More and more, conversation around optimal diets pushes toward a vegetarian or vegan approach. There are some powerful benefits associated with eating more plants, so the trend is largely a beneficial one. However – does this mean that we have to eat plant-based, or else? Some resources out there are alarmist, using dramatic over-interpretations of scientific research to portray that climate change and death by heart attack will be inevitable results of eating any animal products at all. Let’s pump the brakes on that line of thinking and re-establish some balance.
Yes, eating plants is amazing for us.
There is no denying that significantly increasing your intake of plant-based foods – fruits, veggies, whole grains, beans, lentils, tofu, nuts, olives, avocado, plant oils, etc. – will lead to health benefits. These foods contain fiber, vitamins, minerals, and antioxidants. All these nutrients help with minimizing risks of heart and arterial diseases, cancer, blood sugar management, cholesterol management, digestive and immune health, and a healthy microbiome. Eat more plants, for all those reasons. Start with the general recommendation of 5 servings of fruits & veggies and 6-11 servings of whole grains daily (talk with a dietitian to determine your specific recommendations).
No, eating animal products will not kill us.
A lot of scientific research out there concludes that eating high amounts of animal products like meat, eggs, and cheese correlates with lifestyle diseases such as type 2 diabetes, heart disease, and cancer. This may lead many to feel like they must avoid these products. Before going too far in that line of thinking, consider 2 very important factors the initial results leave out. 1) Many Americans are getting less than 1 serving of fruit and 1 serving of veggies daily, not meeting their recommendations. 2) Many Americans are eating animal products in excess of serving sizes and daily recommendations. So before eliminating animal products completely out of your diet, make sure you’re eating enough plants and sticking to portion sizes for protein (again, get your own personalized needs evaluated by a dietitian!)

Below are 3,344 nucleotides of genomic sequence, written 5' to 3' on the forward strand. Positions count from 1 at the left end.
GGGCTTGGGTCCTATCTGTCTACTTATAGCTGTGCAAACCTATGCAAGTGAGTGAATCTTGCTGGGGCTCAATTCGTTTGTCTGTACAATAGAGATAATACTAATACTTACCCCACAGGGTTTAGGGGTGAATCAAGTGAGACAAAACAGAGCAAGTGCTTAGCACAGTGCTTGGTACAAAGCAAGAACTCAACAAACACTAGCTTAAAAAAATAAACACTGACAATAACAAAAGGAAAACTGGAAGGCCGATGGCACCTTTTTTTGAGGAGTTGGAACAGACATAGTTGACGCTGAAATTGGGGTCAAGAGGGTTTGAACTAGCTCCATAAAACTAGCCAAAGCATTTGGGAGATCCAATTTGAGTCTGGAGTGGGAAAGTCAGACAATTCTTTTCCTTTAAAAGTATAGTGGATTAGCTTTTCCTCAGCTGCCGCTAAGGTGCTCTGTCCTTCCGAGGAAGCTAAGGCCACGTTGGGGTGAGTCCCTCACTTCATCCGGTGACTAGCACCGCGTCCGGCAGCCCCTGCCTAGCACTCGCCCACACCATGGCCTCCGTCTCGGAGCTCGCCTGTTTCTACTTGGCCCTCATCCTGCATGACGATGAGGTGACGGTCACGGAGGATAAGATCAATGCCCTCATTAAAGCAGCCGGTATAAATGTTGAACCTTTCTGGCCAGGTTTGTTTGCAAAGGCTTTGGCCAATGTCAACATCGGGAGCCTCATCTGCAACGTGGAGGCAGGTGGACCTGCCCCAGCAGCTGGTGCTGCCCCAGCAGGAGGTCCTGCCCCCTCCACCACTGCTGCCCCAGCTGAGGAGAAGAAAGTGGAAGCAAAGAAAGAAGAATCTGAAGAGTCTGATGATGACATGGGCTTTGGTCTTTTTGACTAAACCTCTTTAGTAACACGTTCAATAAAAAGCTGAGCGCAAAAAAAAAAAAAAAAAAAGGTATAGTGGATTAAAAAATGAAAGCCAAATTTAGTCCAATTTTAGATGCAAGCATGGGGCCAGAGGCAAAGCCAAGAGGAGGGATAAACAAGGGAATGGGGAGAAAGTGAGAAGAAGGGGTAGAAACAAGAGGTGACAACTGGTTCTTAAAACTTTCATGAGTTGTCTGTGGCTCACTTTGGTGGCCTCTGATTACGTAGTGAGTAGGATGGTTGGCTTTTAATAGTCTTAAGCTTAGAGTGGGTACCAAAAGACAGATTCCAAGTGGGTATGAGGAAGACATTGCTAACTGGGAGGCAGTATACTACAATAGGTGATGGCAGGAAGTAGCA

Yes, eating more plants will benefit the environment.
It is absolutely accurate that raising animals for food requires more resources (water, feed, tended land area, electricity, heat, etc.) than growing plants for food. Global meat consumption has gone up 20% in the last 10 years, and one pound of beef requires an estimated 1,800-2,500 gallons of water to produce. Considering there are 7 billion of us on the planet, the more we can choose plant foods to meet our calorie needs, the less overall energy demand we place on the planet, and the less weight agricultural practices will have on climate change.
No, including meat sensibly in our diets will not result in the death of our planet.
As of last year, studies show that 71% of global carbon emissions were still the result of fossil fuel companies (oil and coal). Documentaries like Cowspiracy seem to indicate that cattle farms are the largest driver of CO2 emissions. In truth, as of 2016 agricultural production constitutes about 13.5% of carbon emissions. While we can absolutely do our part to reduce that 13.5% by choosing plant-based options more frequently in our diet, the fight for climate change continues to reside in developing widespread renewable energy systems as fast as possible. According to Earthday.org, if every American skipped meat just one day a week, it would be the carbon equivalent to taking 7.6 million cars off the road. Let’s start there!